Some hurt workers are offered a lump-sum settlement after a work accident or illness. It's vital that former workers understand how to handle things so that they are not taken advantage of by the workers' compensation insurer. One important issue is the amount you get paid in the settlement. Several factors can affect the amount a hurt worker can expect from a workers' compensation settlement. These factors may vary depending on the state and specific circumstances of the case, but some common considerations include the following:
- The nature and severity of the injury: The extent and severity of the injury play a crucial role in determining the settlement amount. More severe injuries that result in significant physical or psychological impairment typically lead to larger settlements.
- Medical expenses: The cost of medical treatment, including past and future medical expenses, is a critical factor. While most insurers pay the medical costs, a settlement should include any unpaid medical bills. This can include hospital bills, doctor visits, surgeries, medications, physical therapy, and rehabilitation.
- Lost wages: Compensation for lost wages during the recovery period is another significant factor. The worker may receive a portion of their regular wages as temporary disability benefits or, in cases of permanent impairment, compensation for reduced earning capacity that may cover the period leading up to retirement.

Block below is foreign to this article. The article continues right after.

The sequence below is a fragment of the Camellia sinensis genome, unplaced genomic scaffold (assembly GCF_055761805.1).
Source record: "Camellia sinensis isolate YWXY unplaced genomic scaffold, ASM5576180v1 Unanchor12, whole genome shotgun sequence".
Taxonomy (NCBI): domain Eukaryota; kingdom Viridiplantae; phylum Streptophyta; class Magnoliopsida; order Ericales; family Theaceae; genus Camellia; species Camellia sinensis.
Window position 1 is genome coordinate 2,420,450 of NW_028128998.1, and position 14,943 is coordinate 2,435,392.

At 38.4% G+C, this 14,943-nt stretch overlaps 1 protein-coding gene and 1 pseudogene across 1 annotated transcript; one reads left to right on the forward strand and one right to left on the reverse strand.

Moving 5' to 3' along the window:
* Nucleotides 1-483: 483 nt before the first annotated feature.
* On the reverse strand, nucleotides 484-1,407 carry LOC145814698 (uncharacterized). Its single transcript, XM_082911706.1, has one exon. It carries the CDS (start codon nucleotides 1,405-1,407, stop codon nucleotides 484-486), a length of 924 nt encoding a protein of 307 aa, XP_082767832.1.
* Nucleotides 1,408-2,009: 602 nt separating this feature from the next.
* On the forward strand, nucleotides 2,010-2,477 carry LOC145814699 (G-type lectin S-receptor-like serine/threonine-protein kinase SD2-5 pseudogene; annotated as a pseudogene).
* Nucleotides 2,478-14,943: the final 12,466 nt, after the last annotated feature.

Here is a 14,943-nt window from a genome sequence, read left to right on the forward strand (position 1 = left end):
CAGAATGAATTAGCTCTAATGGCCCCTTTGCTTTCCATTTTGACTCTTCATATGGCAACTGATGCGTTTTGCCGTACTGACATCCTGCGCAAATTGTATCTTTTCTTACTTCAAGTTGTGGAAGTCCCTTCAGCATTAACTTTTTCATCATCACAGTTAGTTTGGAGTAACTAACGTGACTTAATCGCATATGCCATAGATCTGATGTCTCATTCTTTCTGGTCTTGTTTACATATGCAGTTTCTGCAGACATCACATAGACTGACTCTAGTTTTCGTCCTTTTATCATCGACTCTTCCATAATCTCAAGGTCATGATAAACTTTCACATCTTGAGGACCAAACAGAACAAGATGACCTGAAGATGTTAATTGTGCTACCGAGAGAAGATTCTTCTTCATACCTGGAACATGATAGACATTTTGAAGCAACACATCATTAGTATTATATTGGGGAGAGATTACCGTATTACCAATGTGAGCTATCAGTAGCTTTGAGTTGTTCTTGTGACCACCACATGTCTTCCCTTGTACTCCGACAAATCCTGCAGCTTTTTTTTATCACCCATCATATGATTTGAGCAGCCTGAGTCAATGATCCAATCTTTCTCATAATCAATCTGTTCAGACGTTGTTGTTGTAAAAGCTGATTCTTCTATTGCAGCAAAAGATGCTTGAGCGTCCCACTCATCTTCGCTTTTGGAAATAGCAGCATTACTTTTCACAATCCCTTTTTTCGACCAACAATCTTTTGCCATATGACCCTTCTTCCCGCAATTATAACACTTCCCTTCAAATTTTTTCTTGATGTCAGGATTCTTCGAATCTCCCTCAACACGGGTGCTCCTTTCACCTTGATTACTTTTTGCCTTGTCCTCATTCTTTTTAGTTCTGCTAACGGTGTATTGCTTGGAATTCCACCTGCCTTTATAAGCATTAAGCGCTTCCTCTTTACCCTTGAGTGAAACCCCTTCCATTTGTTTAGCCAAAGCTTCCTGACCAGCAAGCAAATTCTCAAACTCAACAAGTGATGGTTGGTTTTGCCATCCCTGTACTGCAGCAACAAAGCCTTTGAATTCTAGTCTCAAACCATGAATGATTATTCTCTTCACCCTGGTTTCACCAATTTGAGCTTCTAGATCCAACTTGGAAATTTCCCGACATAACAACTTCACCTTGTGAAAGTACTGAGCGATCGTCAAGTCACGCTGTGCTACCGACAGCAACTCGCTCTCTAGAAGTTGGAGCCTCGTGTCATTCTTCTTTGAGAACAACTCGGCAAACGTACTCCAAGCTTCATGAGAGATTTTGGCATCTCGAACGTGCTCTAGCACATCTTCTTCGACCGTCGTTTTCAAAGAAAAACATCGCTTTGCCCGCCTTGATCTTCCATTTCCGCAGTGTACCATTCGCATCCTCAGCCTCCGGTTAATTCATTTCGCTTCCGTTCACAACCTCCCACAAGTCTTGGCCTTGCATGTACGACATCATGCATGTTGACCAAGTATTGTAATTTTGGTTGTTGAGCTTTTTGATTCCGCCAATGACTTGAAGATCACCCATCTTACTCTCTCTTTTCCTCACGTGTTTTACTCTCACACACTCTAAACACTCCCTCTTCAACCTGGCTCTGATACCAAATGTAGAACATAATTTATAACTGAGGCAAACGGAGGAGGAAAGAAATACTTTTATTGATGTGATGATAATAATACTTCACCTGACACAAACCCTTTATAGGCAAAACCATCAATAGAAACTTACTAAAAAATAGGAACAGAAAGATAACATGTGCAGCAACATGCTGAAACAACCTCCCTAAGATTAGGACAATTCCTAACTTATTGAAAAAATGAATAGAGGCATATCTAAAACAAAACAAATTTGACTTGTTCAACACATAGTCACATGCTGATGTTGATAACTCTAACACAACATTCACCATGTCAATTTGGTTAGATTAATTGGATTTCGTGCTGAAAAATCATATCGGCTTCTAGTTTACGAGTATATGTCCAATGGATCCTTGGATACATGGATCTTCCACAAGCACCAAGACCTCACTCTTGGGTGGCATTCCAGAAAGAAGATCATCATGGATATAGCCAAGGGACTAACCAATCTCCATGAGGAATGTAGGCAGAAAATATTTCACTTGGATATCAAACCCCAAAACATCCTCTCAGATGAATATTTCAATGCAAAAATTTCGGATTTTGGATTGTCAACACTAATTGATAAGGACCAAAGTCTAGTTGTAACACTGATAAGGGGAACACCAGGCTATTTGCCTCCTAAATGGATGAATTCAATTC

- Impairment rating: If the injury results in a permanent impairment, the physician may assign an impairment rating. This rating represents the degree of physical or functional impairment caused by the injury and can influence the settlement amount. Ratings are often expressed as a percentage.
- Disability classification: Depending on the state, injuries may be classified as partial disability, total disability, or permanent total disability. The classification affects the duration and amount of benefits the injured worker is entitled to receive.
- Age and occupation: The age and occupation of the injured worker can impact the settlement amount. Younger workers with longer expected work lives may receive higher settlements to account for potential future wage loss.
- Legal representation: Having an experienced workers' compensation attorney can significantly influence the outcome of a settlement. Lawyers can negotiate on behalf of the injured worker, ensuring that their rights are protected and helping to secure a fair settlement amount.
It's important to note that workers' compensation systems are designed to provide specific benefits and may not allow for additional damages such as pain and suffering. Consulting with a workers' compensation attorney can provide more accurate and specific information based on the individual circumstances of the case.
For more information, contact a workers' compensation lawyer near you.